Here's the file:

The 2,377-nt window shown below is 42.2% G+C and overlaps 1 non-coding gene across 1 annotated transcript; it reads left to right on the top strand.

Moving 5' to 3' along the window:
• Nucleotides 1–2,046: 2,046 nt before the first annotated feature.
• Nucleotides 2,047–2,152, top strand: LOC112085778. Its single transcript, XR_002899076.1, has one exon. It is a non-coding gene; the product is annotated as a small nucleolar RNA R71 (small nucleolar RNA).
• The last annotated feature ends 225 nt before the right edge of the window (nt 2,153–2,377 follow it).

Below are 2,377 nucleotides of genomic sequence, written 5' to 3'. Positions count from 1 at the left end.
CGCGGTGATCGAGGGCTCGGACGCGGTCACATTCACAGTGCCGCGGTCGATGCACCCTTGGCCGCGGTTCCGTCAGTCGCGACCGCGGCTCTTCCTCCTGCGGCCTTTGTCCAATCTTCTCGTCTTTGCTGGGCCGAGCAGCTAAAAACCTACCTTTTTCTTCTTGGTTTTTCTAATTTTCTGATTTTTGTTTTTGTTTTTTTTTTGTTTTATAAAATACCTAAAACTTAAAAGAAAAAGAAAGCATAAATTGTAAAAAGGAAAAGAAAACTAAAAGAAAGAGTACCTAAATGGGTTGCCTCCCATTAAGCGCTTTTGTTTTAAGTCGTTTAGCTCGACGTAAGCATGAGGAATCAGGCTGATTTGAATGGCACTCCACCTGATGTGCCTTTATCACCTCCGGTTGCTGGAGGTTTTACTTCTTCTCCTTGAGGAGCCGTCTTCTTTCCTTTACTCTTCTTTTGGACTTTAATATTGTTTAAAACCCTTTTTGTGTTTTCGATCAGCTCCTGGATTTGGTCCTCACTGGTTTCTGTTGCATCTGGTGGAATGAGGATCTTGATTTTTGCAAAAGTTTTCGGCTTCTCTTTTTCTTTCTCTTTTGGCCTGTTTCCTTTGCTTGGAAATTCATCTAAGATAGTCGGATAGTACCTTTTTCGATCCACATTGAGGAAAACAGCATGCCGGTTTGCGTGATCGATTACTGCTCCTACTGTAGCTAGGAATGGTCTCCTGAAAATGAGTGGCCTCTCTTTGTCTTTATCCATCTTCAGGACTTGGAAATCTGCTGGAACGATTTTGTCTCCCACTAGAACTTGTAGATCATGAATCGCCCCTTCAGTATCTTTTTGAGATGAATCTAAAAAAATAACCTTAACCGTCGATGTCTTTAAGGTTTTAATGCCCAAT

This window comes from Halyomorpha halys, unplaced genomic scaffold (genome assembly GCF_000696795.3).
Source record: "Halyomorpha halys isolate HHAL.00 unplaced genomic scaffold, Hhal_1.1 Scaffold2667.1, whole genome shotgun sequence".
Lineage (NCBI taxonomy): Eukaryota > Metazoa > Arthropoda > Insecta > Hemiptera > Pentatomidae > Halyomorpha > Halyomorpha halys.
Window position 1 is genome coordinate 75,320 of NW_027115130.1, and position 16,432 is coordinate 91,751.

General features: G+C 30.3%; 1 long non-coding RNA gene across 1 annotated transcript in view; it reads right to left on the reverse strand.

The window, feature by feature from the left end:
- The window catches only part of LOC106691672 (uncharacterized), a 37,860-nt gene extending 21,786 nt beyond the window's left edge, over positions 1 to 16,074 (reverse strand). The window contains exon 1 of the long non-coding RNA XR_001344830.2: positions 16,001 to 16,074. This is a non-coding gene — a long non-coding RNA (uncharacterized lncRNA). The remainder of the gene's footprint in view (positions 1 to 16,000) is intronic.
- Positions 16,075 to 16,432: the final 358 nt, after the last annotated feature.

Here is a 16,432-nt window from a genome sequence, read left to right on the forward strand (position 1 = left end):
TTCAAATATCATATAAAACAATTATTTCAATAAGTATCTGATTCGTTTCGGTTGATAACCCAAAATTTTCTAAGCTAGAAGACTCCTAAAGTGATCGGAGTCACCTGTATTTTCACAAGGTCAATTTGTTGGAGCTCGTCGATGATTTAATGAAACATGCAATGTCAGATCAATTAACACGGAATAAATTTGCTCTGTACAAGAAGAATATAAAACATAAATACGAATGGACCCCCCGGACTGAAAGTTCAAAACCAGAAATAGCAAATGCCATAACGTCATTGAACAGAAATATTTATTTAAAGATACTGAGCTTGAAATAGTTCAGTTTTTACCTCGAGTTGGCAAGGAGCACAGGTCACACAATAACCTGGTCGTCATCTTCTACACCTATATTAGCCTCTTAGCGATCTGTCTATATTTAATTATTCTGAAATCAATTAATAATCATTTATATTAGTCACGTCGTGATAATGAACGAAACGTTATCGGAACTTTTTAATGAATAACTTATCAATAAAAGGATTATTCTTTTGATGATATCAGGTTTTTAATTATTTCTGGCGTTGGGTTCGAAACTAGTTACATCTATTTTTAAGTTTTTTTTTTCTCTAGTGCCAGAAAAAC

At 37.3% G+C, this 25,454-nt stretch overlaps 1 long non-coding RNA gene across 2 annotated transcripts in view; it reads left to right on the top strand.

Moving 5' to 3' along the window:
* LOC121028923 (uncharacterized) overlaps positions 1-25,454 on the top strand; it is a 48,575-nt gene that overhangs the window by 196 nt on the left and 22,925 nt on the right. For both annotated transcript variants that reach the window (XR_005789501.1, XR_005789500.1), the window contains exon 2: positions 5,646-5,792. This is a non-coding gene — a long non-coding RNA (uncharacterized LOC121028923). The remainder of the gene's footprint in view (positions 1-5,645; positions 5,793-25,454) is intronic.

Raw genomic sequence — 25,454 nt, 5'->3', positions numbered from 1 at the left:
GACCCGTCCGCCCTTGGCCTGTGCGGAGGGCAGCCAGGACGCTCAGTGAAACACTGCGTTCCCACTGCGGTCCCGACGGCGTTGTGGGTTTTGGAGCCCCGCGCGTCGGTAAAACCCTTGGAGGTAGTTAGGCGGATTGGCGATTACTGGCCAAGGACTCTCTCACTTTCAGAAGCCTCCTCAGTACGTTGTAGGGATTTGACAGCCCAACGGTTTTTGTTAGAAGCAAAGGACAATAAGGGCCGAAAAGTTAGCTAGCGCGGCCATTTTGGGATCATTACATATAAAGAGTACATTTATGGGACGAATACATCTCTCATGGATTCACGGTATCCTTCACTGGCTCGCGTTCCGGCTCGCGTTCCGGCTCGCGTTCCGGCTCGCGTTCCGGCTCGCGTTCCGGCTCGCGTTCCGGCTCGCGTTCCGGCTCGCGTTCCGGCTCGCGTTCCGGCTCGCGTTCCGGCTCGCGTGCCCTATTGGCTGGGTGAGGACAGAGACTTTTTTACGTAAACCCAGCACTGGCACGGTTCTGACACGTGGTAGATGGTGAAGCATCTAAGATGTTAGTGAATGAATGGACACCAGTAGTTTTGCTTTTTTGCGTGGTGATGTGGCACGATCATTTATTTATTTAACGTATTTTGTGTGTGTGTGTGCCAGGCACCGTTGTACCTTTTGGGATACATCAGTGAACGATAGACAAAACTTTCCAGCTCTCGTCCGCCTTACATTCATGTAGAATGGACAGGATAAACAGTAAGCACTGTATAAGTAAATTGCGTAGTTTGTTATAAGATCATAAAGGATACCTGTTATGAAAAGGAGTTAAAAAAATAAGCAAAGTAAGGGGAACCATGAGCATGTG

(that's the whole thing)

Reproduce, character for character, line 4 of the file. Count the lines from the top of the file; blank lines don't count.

• Nucleotides 2,047–2,152, top strand: LOC112085778. Its single transcript, XR_002899076.1, has one exon. It is a non-coding gene; the product is annotated as a small nucleolar RNA R71 (small nucleolar RNA).